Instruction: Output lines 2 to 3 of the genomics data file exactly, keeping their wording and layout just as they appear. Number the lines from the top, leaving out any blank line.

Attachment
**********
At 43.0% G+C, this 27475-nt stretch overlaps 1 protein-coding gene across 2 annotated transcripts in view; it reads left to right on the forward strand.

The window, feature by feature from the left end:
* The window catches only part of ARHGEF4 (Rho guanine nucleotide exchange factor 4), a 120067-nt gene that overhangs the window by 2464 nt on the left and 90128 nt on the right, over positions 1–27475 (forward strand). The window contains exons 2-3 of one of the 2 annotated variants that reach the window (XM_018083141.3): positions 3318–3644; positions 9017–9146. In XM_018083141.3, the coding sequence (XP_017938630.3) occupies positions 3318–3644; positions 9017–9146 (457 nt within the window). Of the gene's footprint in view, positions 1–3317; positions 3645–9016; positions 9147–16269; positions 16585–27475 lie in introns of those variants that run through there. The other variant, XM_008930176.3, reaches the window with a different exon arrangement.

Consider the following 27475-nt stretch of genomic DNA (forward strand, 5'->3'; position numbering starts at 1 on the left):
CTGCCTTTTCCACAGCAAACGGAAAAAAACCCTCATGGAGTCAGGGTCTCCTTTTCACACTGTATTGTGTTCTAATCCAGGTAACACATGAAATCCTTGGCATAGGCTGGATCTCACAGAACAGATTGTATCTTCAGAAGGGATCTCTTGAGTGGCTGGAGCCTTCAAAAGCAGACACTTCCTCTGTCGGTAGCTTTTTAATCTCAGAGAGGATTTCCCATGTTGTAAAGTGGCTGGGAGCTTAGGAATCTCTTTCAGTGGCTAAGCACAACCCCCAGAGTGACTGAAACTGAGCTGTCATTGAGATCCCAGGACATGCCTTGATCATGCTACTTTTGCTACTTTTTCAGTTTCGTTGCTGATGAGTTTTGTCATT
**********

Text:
The window, feature by feature from the left end:
* The window catches only part of ARHGEF4 (Rho guanine nucleotide exchange factor 4), a 120067-nt gene that overhangs the window by 2464 nt on the left and 90128 nt on the right, over positions 1–27475 (forward strand). The window contains exons 2-3 of one of the 2 annotated variants that reach the window (XM_018083141.3): positions 3318–3644; positions 9017–9146. In XM_018083141.3, the coding sequence (XP_017938630.3) occupies positions 3318–3644; positions 9017–9146 (457 nt within the window). Of the gene's footprint in view, positions 1–3317; positions 3645–9016; positions 9147–16269; positions 16585–27475 lie in introns of those variants that run through there. The other variant, XM_008930176.3, reaches the window with a different exon arrangement.